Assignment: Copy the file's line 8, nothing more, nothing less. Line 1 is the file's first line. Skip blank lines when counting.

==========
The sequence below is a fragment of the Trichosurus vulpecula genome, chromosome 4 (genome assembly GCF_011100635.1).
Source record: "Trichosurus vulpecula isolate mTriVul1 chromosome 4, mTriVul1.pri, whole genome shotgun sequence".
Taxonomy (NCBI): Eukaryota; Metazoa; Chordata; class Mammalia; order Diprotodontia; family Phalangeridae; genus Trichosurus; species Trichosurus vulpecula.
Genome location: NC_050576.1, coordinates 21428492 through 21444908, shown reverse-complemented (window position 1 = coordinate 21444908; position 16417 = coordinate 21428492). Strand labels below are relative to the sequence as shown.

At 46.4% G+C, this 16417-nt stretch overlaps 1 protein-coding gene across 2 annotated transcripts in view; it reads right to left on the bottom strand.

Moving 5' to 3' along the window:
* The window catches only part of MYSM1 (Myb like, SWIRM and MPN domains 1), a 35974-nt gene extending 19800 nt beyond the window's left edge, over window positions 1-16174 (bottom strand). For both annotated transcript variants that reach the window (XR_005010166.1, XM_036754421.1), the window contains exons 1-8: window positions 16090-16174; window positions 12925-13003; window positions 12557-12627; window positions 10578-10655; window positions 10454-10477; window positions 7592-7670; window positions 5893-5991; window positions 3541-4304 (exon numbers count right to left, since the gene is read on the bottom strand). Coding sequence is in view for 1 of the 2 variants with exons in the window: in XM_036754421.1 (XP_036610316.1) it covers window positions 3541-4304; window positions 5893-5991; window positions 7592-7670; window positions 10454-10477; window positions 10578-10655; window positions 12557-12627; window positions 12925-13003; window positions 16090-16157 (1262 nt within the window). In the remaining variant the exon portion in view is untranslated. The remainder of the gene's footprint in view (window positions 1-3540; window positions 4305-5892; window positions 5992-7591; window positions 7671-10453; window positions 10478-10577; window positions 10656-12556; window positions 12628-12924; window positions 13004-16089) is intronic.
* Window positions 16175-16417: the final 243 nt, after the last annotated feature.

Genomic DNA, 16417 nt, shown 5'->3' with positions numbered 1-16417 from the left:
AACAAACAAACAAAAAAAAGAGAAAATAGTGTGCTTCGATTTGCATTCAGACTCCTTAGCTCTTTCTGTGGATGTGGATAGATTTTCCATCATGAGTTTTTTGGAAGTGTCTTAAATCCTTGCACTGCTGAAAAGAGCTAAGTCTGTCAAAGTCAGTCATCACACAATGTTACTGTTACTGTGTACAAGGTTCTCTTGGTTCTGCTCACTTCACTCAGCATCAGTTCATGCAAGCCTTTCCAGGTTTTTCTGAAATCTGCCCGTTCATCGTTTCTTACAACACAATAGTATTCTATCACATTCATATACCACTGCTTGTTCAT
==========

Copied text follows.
* Window positions 16175-16417: the final 243 nt, after the last annotated feature.